An essential relationship? Photo © Prime Minister's Office
President Barack Obama's visit to Britain has been a huge success. We like America's 44th president. We're touched by his place in history as the first black president. And we cheered his election, as I blogged at the time. So the fact Obama has stolen hearts is no surprise.
But I was dreadling the visit, in a small way, as I knew it would prompt a wave of comments about whether Britain and America shared a 'special relationship'. This is an obsession of politicians and the media. Yet no one in the bars of London, Cardiff or Edinburgh would give it a moment's thought. If they did, they'd surely point out that the UK and US have lots of relationships with lots of countries. And then get back to talking about Ryan Giggs.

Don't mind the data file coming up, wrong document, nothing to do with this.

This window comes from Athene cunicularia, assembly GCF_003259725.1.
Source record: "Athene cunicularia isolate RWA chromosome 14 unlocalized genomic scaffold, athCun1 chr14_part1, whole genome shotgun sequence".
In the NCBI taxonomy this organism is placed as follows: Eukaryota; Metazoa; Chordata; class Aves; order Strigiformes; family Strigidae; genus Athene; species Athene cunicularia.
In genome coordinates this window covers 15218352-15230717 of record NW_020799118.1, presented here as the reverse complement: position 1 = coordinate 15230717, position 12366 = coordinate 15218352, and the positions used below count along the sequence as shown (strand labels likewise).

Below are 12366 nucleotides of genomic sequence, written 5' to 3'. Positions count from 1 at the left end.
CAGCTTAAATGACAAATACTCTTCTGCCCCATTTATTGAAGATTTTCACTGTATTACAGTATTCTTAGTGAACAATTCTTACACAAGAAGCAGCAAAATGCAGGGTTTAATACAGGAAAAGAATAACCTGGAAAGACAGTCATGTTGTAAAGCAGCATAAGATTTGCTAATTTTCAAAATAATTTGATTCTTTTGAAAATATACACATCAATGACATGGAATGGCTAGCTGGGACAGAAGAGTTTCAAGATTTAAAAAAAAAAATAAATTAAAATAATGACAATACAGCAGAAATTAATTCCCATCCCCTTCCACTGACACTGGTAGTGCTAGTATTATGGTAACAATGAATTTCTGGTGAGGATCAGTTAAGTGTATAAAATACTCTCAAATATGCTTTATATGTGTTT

It's true that Winston Churchill and Franklin Roosevelt forged a very close relationship during our darkest days, the second world war. But the war leaders weren't in total harmony: FDR was soon tormented by WSC's wilder ideas, and Churchill was rightly frustrated and frightened by FDR's complacency about Soviet designs on eastern Europe.
And all this talk of a special relationship encourages the two countries' addiction to military adventures, as the Guardian's Simon Jenkins comments today. At a time when the BBC's World Service (not to mention all our public services) has had its spending slashed, David Cameron miraculously found £1 billion to burn on a war in Libya that has absolutely nothing to do with Britain. Yet a BBC reporter said in all seriousness that America thinks Britain should spend more on 'defence'.
Britain admires America and its president. But neither country has any reason to spin an idea of a mythical special relationship.